From Chalmer's address to his parishoners at Kilmany. “And here I cannot but record the effect of an actual though undesigned experiment, which I prosecuted for upwards of twelve years among you. For the greater part of that time I could expatiate on the meanness of dishonesty, on the villany of falsehood, on the despicable arts of calumny; in a word, upon all those deformities of character which awaken the natural indignation of the human heart against the pests and the disturbers of human society. Now, could I, upon the strength of these warm expostulations, have got the thief to give up his stealing, and the evil speaker his censoriousness, and the liar his deviations from truth, I should have felt all the repose of one who had gotten his ultimate object. It never occurred to me that all this might have been done, and yet the soul of every hearer have remained in full alienation from God; and that even could I have established in the bosom of one who stole, such a principle of abhorrence at the meanness of dishonesty, that he was prevailed upon to steal no more, he might still have retained a heart as completely unturned to God, and as totally unpossessed by a principle of love to Him as before. In a word, though I might have made him a more upright and honourable man, I might have left him as destitute of the essence of religious principle as ever, But the interesting fact is, that during the whole of that period in which I made no attempt against the natural enmity of the mind to God, while I was inattentive to the way in which the enmity is dissolved-even by the free offer on the one hand, and the believing acceptance on the other, of the gospel salvation, while Christ, through whose blood the sinner, who by nature stands afar off, is brought near to the heavenly Lawgiver whom he has offended, was scarcely ever spoken of, or spoken of in such a way as stripped Him of all the importance of His character and His offices, even at this time I certainly did press the reformations of honour, and truth, and integrity among my people: but I never once heard of any such reformations having been effected amongst them. If there was anything at all brought about in this way, it was more than ever I got any account of. I am not sensible that all the vehemence with which I urged the virtues and the proprieties of social life, had the weight of a feather on the moral habits of my parishioners. And it was not till I got impressed by the utter alienation of the heart in all its desires and affections from God; it was not till reconciliation to Him became the distinct and the prominent object of my ministerial exertions; it was not till I took the scriptural way of laying the method of reconciliation before them; it was not till the free offer of forgiveness through the blood of Christ was urged upon their acceptance, and the Holy Spirit given through the channel of Christ's mediatorship to all who ask Him was set before them as the unceasing object of their dependence and their prayers; in one word, it was not till the contemplations of my people were turned to these great and essential elements in the business of a soul providing for its interest with God and the concerns of its eternity, that I ever heard of any of those subordinate reformations which I aforetime made the earnest and the zealous, but I am afraid at the same time, the ultimate object of my earlier ministrations. Ye servants, whose scrupulous fidelity has now attracted the notice, and drawn forth in my hearing a delightful testimony from your masters, what mischief you would have done, had your zeal for doctrines and sacraments been accompanied by the sloth and the reinissness, and what, in the prevailing tone of moral relaxation, is counted the allowable purloining of your earlier days ! But a sense of your Heavenly Master's eye has brought another influence to bear upon you; and while you are thus striving to adorn the doctrine of God your Saviour in all things, you may, poor as you are, reclaim the great ones of the land to the acknowledgment of the faith. You have at least taught me, that to preach Christ is the only effective way of preaching morality in all its branches; and out of your humble cottages have I gathered a lesson, which I I pray to God I may be enabled to carry with all its simplicity into a wider theatre, and to bring with all the power of its subduing efficacy upon the vices of more crowded population.”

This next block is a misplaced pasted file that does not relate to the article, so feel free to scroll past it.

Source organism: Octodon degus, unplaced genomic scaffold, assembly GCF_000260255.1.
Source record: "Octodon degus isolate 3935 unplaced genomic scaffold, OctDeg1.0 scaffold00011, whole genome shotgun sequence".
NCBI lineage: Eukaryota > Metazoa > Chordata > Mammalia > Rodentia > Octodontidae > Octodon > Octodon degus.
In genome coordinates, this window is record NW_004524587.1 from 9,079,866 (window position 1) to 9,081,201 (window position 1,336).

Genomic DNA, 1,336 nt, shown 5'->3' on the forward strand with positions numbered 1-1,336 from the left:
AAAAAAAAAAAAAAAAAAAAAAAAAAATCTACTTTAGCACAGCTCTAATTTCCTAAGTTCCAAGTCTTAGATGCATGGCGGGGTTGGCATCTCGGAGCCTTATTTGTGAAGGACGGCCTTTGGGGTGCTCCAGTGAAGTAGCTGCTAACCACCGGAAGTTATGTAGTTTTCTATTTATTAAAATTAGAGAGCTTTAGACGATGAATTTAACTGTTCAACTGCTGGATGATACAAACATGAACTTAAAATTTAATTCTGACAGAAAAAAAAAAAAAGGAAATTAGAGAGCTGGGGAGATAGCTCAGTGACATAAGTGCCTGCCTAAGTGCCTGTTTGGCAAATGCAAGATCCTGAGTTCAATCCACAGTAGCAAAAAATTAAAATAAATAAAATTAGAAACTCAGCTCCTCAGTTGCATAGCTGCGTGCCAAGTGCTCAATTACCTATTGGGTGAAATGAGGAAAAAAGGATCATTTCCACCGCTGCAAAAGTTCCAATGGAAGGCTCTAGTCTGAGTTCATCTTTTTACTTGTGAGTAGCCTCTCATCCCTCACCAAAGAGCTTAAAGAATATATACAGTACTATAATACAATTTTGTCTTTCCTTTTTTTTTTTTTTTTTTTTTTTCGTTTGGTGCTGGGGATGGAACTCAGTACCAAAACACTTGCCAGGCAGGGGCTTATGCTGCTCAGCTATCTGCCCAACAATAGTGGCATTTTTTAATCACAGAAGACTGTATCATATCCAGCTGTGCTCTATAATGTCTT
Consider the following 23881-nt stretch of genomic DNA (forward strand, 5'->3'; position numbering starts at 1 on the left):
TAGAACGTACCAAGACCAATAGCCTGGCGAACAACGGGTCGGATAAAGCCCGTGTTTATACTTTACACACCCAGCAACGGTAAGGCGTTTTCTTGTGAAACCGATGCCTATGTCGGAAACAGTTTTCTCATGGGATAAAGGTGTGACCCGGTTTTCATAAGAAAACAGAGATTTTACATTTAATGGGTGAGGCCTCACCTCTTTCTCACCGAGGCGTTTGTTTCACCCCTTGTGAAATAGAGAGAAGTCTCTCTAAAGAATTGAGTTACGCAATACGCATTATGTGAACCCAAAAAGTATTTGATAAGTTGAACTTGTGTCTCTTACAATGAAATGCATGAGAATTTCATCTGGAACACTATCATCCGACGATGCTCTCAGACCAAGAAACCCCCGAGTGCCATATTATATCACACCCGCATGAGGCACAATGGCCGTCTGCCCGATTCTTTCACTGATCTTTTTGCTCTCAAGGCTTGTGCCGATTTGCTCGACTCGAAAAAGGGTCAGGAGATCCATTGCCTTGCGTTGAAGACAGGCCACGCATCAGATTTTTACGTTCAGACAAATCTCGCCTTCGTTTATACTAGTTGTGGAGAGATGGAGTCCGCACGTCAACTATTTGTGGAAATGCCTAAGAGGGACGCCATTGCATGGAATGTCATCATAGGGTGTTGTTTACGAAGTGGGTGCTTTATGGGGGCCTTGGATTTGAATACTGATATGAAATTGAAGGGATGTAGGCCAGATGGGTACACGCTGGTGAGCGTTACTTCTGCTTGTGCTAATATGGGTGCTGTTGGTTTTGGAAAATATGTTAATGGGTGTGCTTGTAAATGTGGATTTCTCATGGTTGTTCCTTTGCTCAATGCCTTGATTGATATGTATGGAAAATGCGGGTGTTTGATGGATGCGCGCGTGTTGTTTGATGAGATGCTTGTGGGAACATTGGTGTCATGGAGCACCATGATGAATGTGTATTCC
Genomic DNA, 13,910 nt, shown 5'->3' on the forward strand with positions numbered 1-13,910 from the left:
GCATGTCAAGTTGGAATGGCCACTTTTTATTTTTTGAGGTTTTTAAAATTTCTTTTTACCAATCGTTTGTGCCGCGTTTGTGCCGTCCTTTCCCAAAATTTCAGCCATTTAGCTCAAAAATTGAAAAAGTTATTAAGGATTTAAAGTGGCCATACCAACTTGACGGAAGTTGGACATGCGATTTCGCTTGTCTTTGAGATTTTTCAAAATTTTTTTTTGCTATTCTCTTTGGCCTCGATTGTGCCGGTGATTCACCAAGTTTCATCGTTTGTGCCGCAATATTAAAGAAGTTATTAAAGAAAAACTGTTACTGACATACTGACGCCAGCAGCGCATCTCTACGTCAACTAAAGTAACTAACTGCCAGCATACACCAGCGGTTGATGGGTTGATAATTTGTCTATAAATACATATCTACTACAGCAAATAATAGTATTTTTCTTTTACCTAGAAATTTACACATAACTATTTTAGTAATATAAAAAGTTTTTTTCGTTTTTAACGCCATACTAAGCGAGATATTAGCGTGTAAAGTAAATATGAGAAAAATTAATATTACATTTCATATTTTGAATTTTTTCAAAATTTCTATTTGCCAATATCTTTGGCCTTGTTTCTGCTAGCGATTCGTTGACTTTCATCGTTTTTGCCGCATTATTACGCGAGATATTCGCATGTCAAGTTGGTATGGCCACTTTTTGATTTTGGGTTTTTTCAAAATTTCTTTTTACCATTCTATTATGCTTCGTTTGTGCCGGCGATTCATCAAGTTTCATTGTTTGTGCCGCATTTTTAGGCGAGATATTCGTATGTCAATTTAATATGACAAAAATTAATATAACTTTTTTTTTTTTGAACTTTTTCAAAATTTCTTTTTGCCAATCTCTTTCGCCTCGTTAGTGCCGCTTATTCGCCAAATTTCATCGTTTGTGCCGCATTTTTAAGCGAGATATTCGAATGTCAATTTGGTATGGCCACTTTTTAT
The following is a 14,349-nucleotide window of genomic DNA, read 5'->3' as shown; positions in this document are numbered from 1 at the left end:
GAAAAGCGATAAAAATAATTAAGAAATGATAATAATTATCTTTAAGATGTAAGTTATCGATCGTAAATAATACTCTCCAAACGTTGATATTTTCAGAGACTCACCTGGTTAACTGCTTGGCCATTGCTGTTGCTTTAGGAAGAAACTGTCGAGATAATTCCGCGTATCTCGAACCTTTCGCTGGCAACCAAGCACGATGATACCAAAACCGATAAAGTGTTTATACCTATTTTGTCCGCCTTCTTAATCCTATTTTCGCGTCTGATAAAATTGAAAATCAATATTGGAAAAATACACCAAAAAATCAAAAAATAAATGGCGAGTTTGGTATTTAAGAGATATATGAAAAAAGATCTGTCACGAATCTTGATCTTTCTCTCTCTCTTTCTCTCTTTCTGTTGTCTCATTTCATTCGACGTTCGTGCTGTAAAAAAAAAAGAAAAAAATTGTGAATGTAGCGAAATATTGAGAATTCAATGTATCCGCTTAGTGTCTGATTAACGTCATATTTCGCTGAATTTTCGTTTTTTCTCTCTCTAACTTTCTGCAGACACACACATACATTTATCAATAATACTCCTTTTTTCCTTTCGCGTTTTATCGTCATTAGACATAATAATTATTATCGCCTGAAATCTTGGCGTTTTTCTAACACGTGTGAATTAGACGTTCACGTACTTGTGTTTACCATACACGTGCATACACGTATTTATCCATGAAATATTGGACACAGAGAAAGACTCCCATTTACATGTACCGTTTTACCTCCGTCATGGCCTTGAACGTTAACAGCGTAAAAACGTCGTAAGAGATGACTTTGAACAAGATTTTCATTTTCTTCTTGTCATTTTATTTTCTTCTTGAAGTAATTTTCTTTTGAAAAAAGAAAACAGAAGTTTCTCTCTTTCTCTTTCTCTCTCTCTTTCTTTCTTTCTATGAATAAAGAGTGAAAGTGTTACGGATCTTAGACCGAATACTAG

CONVERSION OF A SOCIALIST. Towards the end of the voyage, when suffering severely from the effects of fatigue and care, I received the following letter fronı a young man, ahout twentytwo years